Let’s start with probably my biggest complaint, there’s a shocking lack of Mafuyu and Uenoyama in this film. They are there, they have a couple of scenes together, Mafuyu gets some scenes interacting with others and then he gets to sing at the end, that’s about it. This is not their film, which upsets me because those two are just adorable together and I love every minute that they’re on screen together. Fair is fair though, there are other characters in this series and they deserve some of the spotlight, so why not hand over the movie to them. If you’ve skipped the story section of this review, for whatever reason, this film belongs to Akihiko, Haruki and Ugetsu, picking up on the plot threads that were left dangling at the end of the series and exploring their tangled mess of a love triangle.

That disappointment at the lack of Mafuyu and Uenoyama aside, this is an engaging love story. You feel the frustration, hurt and longing that makes up all three of the lead characters, each of them struggling to either move on from or towards a relationship. There are some wonderfully awkward moments and gentle bits of humour that I love this series for, but there are also some really intense, emotionally-charged scenes. Honestly this is a lot more what I was expecting from a romance series, with characters unable to bring themselves to talk about their feelings openly and occasionally getting lost in misunderstandings. That’s probably what docks this movie another point as one of the aspects I loved so much about the series was when it subverted common romance tropes. Still, that doesn’t make the tropes bad and they’re certainly well done, I felt everything this movie wanted me to feel. I mean I was tearing up by the time those last couple of scenes were playing and I practically jumped out of my seat when Akihiko stumbled his way into his confession.

One last thing to talk about, if you’ve looking for a big blockbuster of a film, it’s probably best to look elsewhere. The series was a very gentle, low key affair and, some of the more intense scenes aside, the movie follows suit. If anything it feels like three or four episodes of the series crammed into an hour’s slot. If you’re after something explosive and ‘big budget’, well that’s just not the kind of story this is. For every time the dial gets turned up to eleven, it’s often followed by a more calming, sweet and funny scene, which is how I prefer this series. On the visual front the movie looks just slightly better than the series, which adds to that feeling that this is a few extra episodes bolted together, not that that’s a bad thing. Honestly I prefer this film that way, I will always be down for more episodes of this series in whatever form they choose to arrive and now the stage has been set for the story to continue in whatever direction it wants. Give me a season 2 already!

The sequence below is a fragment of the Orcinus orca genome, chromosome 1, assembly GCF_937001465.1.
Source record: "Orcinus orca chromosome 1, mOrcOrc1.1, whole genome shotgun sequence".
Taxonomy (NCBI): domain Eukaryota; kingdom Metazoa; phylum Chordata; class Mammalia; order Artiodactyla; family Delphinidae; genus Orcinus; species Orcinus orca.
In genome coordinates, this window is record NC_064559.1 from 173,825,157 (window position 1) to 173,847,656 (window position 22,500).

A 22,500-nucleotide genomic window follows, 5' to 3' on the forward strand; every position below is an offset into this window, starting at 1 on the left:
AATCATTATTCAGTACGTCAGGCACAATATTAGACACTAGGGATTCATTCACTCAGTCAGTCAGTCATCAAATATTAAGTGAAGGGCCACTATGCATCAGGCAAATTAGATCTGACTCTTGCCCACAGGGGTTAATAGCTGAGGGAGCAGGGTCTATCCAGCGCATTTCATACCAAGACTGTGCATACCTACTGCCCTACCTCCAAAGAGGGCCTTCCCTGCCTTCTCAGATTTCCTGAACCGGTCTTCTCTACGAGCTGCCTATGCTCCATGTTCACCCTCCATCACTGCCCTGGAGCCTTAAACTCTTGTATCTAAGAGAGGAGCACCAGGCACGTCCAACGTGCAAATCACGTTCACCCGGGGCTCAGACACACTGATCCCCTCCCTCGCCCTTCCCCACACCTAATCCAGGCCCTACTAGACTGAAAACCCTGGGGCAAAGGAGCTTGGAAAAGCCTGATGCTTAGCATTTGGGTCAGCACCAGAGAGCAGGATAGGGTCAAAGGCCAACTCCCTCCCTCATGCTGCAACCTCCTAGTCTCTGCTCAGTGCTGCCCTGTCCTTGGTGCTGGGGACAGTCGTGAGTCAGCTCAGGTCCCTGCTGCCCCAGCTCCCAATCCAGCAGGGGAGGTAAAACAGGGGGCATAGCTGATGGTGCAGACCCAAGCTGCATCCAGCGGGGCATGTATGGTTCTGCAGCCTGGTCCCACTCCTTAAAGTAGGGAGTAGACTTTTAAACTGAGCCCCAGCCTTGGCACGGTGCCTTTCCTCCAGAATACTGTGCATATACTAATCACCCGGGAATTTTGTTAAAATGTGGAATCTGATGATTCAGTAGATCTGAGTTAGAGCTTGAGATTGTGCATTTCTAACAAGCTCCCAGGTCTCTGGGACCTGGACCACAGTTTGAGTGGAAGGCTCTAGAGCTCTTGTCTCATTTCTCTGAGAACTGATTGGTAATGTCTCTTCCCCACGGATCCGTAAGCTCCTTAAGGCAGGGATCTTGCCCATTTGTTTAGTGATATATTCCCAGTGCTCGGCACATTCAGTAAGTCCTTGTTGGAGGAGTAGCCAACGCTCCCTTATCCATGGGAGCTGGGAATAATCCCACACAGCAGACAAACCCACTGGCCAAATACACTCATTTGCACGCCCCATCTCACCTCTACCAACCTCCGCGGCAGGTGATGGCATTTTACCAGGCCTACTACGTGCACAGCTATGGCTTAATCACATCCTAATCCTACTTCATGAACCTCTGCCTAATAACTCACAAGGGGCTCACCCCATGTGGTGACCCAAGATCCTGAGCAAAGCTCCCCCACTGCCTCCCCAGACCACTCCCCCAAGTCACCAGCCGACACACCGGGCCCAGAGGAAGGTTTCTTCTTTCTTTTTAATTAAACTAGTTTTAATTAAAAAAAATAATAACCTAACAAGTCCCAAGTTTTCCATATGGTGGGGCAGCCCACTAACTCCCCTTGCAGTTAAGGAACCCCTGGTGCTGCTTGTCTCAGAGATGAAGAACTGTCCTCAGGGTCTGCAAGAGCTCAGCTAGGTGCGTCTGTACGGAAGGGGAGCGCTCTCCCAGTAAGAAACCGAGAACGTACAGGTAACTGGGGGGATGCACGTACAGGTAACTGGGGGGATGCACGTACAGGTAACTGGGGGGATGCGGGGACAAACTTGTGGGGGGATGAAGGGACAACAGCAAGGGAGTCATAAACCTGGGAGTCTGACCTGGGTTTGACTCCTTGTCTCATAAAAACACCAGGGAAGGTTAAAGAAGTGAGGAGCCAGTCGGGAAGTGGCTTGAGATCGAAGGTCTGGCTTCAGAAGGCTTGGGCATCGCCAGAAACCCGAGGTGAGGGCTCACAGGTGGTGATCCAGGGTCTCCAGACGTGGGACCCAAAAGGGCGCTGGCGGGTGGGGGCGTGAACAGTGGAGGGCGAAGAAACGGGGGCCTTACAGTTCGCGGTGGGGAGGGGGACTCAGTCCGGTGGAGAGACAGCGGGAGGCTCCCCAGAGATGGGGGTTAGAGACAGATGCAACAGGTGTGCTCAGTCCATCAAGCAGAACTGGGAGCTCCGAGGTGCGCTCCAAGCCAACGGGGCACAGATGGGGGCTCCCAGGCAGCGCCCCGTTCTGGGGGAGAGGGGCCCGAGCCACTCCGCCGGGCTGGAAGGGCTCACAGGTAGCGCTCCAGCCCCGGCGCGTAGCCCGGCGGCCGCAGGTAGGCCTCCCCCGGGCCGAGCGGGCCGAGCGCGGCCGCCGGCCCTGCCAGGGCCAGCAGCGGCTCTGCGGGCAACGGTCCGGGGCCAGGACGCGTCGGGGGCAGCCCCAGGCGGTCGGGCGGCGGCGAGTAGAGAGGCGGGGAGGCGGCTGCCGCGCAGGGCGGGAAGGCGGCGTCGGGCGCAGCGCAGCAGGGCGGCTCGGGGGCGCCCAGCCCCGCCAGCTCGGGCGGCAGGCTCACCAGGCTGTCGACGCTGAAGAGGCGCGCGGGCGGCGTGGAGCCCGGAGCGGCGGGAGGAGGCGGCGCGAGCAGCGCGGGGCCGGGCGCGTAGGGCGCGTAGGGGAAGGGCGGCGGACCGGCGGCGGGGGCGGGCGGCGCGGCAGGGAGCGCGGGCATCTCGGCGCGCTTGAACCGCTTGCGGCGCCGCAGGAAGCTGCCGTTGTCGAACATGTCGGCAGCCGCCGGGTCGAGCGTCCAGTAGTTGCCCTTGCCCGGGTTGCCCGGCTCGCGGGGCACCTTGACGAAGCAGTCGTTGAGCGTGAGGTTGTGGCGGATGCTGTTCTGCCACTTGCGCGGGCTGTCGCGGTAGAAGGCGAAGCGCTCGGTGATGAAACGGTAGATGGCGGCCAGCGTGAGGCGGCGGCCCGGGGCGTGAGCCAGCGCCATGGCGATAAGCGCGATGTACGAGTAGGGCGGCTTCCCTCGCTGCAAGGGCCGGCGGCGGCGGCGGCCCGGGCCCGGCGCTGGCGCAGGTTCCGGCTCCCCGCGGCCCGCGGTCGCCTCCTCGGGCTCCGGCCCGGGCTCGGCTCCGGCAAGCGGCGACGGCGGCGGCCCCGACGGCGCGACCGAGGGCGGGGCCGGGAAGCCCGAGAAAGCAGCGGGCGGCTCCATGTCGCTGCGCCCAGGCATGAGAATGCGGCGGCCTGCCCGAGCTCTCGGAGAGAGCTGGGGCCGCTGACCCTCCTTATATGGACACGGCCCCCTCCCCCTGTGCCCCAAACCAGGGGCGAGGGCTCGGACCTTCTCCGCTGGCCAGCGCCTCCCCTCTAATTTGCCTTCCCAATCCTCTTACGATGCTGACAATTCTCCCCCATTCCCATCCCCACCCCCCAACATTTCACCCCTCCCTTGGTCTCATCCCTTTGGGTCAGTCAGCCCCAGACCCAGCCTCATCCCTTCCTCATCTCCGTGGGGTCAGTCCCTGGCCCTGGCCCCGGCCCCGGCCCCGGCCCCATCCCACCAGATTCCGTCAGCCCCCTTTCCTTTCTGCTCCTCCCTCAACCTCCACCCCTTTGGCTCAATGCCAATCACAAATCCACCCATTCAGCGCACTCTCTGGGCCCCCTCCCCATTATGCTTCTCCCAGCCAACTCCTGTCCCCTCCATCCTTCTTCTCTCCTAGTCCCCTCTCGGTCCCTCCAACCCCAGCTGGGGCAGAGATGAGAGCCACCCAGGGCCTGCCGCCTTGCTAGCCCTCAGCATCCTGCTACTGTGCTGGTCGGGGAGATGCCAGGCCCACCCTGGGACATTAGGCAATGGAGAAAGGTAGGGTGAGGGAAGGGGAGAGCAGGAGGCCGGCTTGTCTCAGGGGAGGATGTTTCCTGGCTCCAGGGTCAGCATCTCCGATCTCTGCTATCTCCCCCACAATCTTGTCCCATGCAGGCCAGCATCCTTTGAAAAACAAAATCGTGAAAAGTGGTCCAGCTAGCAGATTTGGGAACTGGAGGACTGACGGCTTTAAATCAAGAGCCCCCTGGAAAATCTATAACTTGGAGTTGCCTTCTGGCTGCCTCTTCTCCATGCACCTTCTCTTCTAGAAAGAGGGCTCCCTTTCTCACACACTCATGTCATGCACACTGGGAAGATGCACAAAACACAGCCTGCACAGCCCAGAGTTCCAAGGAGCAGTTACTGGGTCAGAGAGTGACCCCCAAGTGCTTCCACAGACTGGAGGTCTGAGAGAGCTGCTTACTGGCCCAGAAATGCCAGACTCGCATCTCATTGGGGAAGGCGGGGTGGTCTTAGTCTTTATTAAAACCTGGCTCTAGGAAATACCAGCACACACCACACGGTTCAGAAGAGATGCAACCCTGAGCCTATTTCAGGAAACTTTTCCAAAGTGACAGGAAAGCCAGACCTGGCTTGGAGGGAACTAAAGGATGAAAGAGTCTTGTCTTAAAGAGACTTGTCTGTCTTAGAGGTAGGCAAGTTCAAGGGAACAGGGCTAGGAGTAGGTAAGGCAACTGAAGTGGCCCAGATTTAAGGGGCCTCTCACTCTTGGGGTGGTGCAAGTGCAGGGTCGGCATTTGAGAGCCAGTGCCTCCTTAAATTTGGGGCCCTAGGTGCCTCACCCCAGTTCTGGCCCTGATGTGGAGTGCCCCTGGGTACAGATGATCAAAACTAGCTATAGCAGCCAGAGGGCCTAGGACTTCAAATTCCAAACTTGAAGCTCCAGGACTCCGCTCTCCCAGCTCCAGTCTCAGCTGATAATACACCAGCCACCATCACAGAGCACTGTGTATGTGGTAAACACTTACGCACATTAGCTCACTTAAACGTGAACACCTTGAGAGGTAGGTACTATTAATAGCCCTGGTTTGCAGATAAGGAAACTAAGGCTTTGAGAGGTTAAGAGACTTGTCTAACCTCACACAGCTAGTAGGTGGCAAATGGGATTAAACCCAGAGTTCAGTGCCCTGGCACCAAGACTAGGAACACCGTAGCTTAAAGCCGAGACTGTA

The Verdict

All in all, Given the movie is a great continuation of the series I loved so much. By the end we’ve tied up a few plot threads that had been left dangling, gotten to know some of the characters a lot better and set the stage for stories to come. The romance may be a bit more tropey that it was in the series and there’s a shocking lack of Mafuyu and Uenoyama for my liking, but it’s fair that other people get the spotlight for a while. It’s a sweet, engaging and often funny love story, which is what the Given series always excels at. If you haven’t seen the series, check that out first, if you have then what are you waiting for? Check this out if you haven’t already!

Chris Joynson, aka the Infallible Fish, is a writer, blogger and lover of animation living in Sheffield. The blog updates every Friday or you can follow me on Twitter @ChrisGJoynson.

Infallible Fish Reviews: Doctor Who: Fury from the Deep

“It’s a sonic screwdriver. Never fails.”

What’s the Story?

The TARDIS lands the Doctor, Jamie and Victoria off the coast of England, where the ESGO complex is drawing natural gas from under the North Sea via a huge network of pipes and off-shore rigs. However something is interfering with the gas flow and there’s a strange sound, pulsating like a heartbeat, inside the pipes. Something ancient has awoken in the sea and this time the Doctor may not be able to stop it, but perhaps Victoria can? Regardless, soon the TARDIS team will be facing the fury from the deep!

The Review:

Season 5 of the classic era is one of my personal favourites in the show’s long history. Not only does it feature a TARDIS team quite close to my heart, with Patrick Troughton’s mischievous Doctor paired up with the ever-loyal Jamie and the sweet Victoria, but it also happens to be the ‘Base Under Siege’ season. Now a ‘Base Under Siege’ is a story archetype found throughout Doctor Who and it’s fairly self explanatory, the Doctor and co find themselves in some sort of facility or structure, a base if you will, and it’s under siege from some invading force. The majority of Season 5 is made up of stories like this and while they can be a little formulaic , they can also be the best of Doctor Who. They’re perfect for that teatime terror the show is so good at, throwing the characters into a pressure cooker and turning up the tension and unease.